With the NFL Draft and free agency having come and gone, we’ll break down all sorts of fantasy-relevant questions entering the 2018 season. Up next is a look at the last remaining member of Seattle’s legendary ‘Legion of Boom’ secondary.

Earl Thomas Has Been the Key to Seattle’s Elite Pass Defense

The Seahawks selected Earl Thomas with the 14th overall selection in the 2010 NFL draft, and he’s started as head coach Pete Carroll’s free safety in 121 of a possible 128 games since. Seattle’s Cover 3 defense essentially asks Thomas to handle everything between the numbers while the outside corners each stay over top their respective third of the field.

No safety in recent memory has played a better centerfielder than Thomas.

From 2012 to 2015, the Seahawks defense ranked among the league’s top-five pass and overall units in Football Outsiders’ Defense-Adjusted Value Over Average (DVOA), and Thomas has also posted a Pro Football Focus grade of 85.0 or higher in six of his eight pro seasons.

Recent years haven’t been quite as kind to the Legion of Boom, however, as the Seahawks defense has failed to rank among the top 10 in pass DVOA since 2016. Thomas, Richard Sherman, and Kam Chancellor have combined to miss 25 games during that span, and an aging front seven hasn’t always been able to pick up the slack.

The Seahawks have Remained a Thorn in the Side of Fantasy Owners

Despite a drop-off in performance over the past two seasons, investing in fantasy players against the Seahawks has remained a poor idea; only wide receivers have managed to have any sort of success against them:

The new-look Seahawks defense might be bad relative to some of their game-changing units from years past, but they still haven’t been a unit to target quarterbacks and running backs against. After issues in 2014-2015, Thomas has helped lock up tight ends in recent seasons.

Per our NFL Trends tool, the Seahawks have ranked among the league’s to six defenses in average Plus/Minus allowed to quarterbacks, running backs, wide receivers, and tight ends since 2014. (Be sure to monitor our Ownership Dashboard throughout the season to see if the public continues to fade offenses facing Seattle, and our Contests Dashboard to analyze how some of the industry’s best-DFS players view the situation.)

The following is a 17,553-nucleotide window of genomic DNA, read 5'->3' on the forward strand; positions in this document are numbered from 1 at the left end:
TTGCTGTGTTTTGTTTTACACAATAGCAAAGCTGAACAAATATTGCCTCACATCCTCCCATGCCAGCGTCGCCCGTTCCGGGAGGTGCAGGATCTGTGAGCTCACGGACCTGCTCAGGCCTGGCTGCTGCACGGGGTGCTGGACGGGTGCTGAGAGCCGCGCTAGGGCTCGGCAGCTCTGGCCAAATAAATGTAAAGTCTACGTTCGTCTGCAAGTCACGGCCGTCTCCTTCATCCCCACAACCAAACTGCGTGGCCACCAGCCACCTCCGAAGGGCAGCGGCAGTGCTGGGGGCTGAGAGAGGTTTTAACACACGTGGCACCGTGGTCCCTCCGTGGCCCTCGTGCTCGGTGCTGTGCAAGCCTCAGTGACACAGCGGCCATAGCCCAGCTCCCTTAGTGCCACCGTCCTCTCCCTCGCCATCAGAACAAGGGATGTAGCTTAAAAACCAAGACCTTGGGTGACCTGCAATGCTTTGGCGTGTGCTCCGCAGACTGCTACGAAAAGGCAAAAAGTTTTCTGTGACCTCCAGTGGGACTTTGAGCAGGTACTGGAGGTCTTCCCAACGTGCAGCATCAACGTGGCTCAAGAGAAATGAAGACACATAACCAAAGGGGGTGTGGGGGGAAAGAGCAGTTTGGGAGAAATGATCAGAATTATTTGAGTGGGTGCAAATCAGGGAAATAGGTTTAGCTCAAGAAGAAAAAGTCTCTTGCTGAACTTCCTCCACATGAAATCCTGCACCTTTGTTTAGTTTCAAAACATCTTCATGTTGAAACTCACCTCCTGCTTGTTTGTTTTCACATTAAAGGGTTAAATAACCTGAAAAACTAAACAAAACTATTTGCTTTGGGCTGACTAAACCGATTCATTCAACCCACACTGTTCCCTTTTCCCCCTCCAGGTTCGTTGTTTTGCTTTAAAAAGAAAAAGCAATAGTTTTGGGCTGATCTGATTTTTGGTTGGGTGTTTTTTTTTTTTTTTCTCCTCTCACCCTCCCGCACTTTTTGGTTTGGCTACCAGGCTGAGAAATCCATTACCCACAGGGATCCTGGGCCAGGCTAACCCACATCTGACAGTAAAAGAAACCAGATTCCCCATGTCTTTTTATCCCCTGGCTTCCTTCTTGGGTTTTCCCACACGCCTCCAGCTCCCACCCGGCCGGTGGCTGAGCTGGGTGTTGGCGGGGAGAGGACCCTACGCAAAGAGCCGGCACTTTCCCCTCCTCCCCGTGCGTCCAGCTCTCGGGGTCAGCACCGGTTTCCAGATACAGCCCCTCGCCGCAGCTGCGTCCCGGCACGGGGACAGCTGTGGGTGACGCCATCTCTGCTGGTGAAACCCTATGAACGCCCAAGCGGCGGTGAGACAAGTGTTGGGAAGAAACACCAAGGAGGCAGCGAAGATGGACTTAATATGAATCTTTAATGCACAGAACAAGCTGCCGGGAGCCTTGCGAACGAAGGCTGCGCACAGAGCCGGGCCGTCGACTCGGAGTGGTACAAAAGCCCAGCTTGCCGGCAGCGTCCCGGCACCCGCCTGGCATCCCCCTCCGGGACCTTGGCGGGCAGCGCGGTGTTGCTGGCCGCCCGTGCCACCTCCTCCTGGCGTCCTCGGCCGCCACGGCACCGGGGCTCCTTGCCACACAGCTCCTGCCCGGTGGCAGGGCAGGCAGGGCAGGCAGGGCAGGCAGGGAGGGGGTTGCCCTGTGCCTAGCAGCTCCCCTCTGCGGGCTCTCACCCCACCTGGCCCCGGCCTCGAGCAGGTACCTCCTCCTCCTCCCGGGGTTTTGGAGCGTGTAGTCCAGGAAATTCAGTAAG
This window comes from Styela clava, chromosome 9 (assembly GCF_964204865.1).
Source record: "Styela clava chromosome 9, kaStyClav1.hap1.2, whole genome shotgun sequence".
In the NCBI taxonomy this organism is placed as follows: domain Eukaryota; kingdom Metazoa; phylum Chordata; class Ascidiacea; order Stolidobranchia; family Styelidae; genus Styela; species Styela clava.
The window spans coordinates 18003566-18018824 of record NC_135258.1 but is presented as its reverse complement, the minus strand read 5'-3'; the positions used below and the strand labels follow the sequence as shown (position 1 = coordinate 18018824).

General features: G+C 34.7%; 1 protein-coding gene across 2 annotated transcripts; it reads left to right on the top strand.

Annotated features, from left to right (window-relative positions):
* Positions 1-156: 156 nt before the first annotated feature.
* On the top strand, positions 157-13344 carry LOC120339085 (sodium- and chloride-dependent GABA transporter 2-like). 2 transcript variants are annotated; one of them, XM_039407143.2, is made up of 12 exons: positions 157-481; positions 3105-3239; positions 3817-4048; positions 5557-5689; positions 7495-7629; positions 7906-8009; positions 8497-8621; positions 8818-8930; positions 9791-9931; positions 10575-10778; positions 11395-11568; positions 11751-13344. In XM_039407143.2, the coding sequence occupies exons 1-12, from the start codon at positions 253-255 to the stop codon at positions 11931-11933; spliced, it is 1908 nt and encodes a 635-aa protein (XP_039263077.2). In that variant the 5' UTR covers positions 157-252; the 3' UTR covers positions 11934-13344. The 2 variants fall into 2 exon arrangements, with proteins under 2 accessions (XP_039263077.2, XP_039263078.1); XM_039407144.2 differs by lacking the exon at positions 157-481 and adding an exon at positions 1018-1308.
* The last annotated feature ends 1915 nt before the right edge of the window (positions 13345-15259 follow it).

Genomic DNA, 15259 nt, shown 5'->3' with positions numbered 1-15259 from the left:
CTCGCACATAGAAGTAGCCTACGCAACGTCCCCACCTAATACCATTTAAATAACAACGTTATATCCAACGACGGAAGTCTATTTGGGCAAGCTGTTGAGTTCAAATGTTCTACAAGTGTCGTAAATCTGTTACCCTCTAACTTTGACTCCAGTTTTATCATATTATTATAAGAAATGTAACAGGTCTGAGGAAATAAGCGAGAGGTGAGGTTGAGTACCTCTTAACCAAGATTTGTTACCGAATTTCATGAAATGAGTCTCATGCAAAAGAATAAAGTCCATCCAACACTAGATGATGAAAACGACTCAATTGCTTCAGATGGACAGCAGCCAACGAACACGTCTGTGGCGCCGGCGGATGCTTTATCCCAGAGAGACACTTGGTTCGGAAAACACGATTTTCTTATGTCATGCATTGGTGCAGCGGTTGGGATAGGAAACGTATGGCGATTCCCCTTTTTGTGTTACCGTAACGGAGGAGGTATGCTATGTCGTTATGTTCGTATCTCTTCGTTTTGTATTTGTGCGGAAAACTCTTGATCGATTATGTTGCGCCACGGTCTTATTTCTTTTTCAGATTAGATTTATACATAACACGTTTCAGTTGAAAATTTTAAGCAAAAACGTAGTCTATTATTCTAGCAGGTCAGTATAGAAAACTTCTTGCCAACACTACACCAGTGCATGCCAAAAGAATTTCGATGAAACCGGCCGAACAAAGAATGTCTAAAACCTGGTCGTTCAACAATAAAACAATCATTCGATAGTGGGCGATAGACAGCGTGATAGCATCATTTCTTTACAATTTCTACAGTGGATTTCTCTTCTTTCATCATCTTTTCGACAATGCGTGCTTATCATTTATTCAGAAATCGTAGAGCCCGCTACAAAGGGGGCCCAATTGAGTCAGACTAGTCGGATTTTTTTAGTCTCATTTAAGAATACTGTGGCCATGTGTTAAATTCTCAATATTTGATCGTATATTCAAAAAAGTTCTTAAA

Can the Seahawks Survive without Sherman and Chancellor?

The Seahawks chose to move on from both their star cornerback and star strong safety this offseason, making Thomas the secondary’s unquestioned alpha dog for the first time in his career (assuming the Seahawks don’t attempt to move on from his contract as well, which is unlikely).

Replacing Chancellor, who has the ability to simultaneously defend the B-gap while handling coverage responsibilities against tight ends, will be vital in fixing the run defense; the Seahawks have allowed an additional 35.6 rushing yards per game in 11 contests without Chancellor since 2016.

Sherman rarely shadowed opposing No. 1 receivers, and per Pro Football Focus, he has ranked outside of the top-20 full-time corners in yards allowed per cover snap in each of the past two seasons.

Thomas is now 29 years old, but he’s still proven plenty capable of carrying the Seattle secondary; the Seahawks allowed just 198 passing yards per game after losing both Sherman and Chancellor for the final seven games of the 2017 season.

The Seahawks may not rely on a dominating defense and physical rushing attack to win football games as much as they did in the past, but that’s not the fault of the league’s premier safety for six years running. Quarterbacks must approach any throw into Thomas’ territory with extreme caution, and it behooves fantasy players to do the same.

Pictured above: Earl Thomas
Photo credit: Mark J. Rebilas – USA TODAY Sports